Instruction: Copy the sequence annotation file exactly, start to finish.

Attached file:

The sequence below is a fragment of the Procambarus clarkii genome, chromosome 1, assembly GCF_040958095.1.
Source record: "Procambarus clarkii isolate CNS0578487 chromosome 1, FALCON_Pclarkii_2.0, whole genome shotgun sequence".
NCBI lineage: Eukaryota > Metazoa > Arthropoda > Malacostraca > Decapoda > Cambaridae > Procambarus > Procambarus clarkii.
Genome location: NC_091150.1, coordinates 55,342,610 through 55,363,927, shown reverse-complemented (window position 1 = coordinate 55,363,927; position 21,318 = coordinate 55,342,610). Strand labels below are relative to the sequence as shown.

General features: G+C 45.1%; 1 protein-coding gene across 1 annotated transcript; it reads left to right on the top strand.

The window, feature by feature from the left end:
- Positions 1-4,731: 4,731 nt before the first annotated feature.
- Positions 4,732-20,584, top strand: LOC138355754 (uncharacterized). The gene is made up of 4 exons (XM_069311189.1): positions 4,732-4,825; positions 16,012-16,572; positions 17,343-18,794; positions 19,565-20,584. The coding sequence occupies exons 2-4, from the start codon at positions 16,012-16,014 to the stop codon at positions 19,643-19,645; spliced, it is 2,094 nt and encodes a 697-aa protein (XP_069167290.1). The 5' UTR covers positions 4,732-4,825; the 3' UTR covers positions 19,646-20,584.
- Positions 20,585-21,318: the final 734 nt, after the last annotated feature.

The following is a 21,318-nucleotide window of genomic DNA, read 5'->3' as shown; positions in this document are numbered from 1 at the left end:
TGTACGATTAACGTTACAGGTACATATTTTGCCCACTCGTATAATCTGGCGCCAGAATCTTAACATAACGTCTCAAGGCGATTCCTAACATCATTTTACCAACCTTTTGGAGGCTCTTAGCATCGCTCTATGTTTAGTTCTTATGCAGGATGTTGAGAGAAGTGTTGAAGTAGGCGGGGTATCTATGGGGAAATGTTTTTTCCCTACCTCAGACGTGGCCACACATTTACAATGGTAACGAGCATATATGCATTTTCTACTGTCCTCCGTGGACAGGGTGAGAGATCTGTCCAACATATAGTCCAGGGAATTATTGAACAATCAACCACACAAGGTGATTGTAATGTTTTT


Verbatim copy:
The sequence below is a fragment of the Procambarus clarkii genome, chromosome 1, assembly GCF_040958095.1.
Source record: "Procambarus clarkii isolate CNS0578487 chromosome 1, FALCON_Pclarkii_2.0, whole genome shotgun sequence".
NCBI lineage: Eukaryota > Metazoa > Arthropoda > Malacostraca > Decapoda > Cambaridae > Procambarus > Procambarus clarkii.
Genome location: NC_091150.1, coordinates 55,342,610 through 55,363,927, shown reverse-complemented (window position 1 = coordinate 55,363,927; position 21,318 = coordinate 55,342,610). Strand labels below are relative to the sequence as shown.

General features: G+C 45.1%; 1 protein-coding gene across 1 annotated transcript; it reads left to right on the top strand.

The window, feature by feature from the left end:
- Positions 1-4,731: 4,731 nt before the first annotated feature.
- Positions 4,732-20,584, top strand: LOC138355754 (uncharacterized). The gene is made up of 4 exons (XM_069311189.1): positions 4,732-4,825; positions 16,012-16,572; positions 17,343-18,794; positions 19,565-20,584. The coding sequence occupies exons 2-4, from the start codon at positions 16,012-16,014 to the stop codon at positions 19,643-19,645; spliced, it is 2,094 nt and encodes a 697-aa protein (XP_069167290.1). The 5' UTR covers positions 4,732-4,825; the 3' UTR covers positions 19,646-20,584.
- Positions 20,585-21,318: the final 734 nt, after the last annotated feature.

The following is a 21,318-nucleotide window of genomic DNA, read 5'->3' as shown; positions in this document are numbered from 1 at the left end:
TGTACGATTAACGTTACAGGTACATATTTTGCCCACTCGTATAATCTGGCGCCAGAATCTTAACATAACGTCTCAAGGCGATTCCTAACATCATTTTACCAACCTTTTGGAGGCTCTTAGCATCGCTCTATGTTTAGTTCTTATGCAGGATGTTGAGAGAAGTGTTGAAGTAGGCGGGGTATCTATGGGGAAATGTTTTTTCCCTACCTCAGACGTGGCCACACATTTACAATGGTAACGAGCATATATGCATTTTCTACTGTCCTCCGTGGACAGGGTGAGAGATCTGTCCAACATATAGTCCAGGGAATTATTGAACAATCAACCACACAAGGTGATTGTAATGTTTTT